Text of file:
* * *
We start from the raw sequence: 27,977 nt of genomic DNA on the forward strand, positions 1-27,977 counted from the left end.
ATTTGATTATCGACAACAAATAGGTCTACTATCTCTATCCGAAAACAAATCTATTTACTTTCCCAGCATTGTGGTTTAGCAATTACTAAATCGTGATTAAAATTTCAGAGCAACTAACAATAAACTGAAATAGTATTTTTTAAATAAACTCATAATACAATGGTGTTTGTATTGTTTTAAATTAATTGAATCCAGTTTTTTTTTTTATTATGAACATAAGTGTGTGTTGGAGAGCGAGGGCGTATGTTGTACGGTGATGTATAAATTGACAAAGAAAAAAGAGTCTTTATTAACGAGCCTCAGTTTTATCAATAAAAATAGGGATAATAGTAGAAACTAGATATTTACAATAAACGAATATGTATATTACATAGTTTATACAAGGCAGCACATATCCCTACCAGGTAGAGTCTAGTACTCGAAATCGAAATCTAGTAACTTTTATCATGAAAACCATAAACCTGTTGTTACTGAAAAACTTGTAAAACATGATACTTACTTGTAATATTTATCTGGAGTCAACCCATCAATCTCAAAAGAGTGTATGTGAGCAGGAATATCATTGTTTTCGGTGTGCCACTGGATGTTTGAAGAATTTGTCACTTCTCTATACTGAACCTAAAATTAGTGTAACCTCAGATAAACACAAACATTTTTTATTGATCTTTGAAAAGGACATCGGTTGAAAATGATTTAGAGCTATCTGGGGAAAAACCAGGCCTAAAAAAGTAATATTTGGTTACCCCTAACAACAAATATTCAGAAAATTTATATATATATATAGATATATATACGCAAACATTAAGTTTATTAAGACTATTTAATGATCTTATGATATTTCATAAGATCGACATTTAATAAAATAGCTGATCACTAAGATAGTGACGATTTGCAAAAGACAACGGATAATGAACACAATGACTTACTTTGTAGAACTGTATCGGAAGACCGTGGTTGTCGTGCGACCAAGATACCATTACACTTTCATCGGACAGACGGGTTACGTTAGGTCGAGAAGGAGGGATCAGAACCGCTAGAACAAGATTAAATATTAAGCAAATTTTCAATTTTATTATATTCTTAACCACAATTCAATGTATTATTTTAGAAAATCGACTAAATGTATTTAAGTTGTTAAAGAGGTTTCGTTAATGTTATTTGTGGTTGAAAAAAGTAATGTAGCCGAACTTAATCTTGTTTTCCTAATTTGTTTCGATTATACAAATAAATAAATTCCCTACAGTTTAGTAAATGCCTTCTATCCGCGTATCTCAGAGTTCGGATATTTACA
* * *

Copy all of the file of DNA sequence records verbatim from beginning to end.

We start from the raw sequence: 27,977 nt of genomic DNA on the forward strand, positions 1-27,977 counted from the left end.
ATTTGATTATCGACAACAAATAGGTCTACTATCTCTATCCGAAAACAAATCTATTTACTTTCCCAGCATTGTGGTTTAGCAATTACTAAATCGTGATTAAAATTTCAGAGCAACTAACAATAAACTGAAATAGTATTTTTTAAATAAACTCATAATACAATGGTGTTTGTATTGTTTTAAATTAATTGAATCCAGTTTTTTTTTTTATTATGAACATAAGTGTGTGTTGGAGAGCGAGGGCGTATGTTGTACGGTGATGTATAAATTGACAAAGAAAAAAGAGTCTTTATTAACGAGCCTCAGTTTTATCAATAAAAATAGGGATAATAGTAGAAACTAGATATTTACAATAAACGAATATGTATATTACATAGTTTATACAAGGCAGCACATATCCCTACCAGGTAGAGTCTAGTACTCGAAATCGAAATCTAGTAACTTTTATCATGAAAACCATAAACCTGTTGTTACTGAAAAACTTGTAAAACATGATACTTACTTGTAATATTTATCTGGAGTCAACCCATCAATCTCAAAAGAGTGTATGTGAGCAGGAATATCATTGTTTTCGGTGTGCCACTGGATGTTTGAAGAATTTGTCACTTCTCTATACTGAACCTAAAATTAGTGTAACCTCAGATAAACACAAACATTTTTTATTGATCTTTGAAAAGGACATCGGTTGAAAATGATTTAGAGCTATCTGGGGAAAAACCAGGCCTAAAAAAGTAATATTTGGTTACCCCTAACAACAAATATTCAGAAAATTTATATATATATATAGATATATATACGCAAACATTAAGTTTATTAAGACTATTTAATGATCTTATGATATTTCATAAGATCGACATTTAATAAAATAGCTGATCACTAAGATAGTGACGATTTGCAAAAGACAACGGATAATGAACACAATGACTTACTTTGTAGAACTGTATCGGAAGACCGTGGTTGTCGTGCGACCAAGATACCATTACACTTTCATCGGACAGACGGGTTACGTTAGGTCGAGAAGGAGGGATCAGAACCGCTAGAACAAGATTAAATATTAAGCAAATTTTCAATTTTATTATATTCTTAACCACAATTCAATGTATTATTTTAGAAAATCGACTAAATGTATTTAAGTTGTTAAAGAGGTTTCGTTAATGTTATTTGTGGTTGAAAAAAGTAATGTAGCCGAACTTAATCTTGTTTTCCTAATTTGTTTCGATTATACAAATAAATAAATTCCCTACAGTTTAGTAAATGCCTTCTATCCGCGTATCTCAGAGTTCGGATATTTACA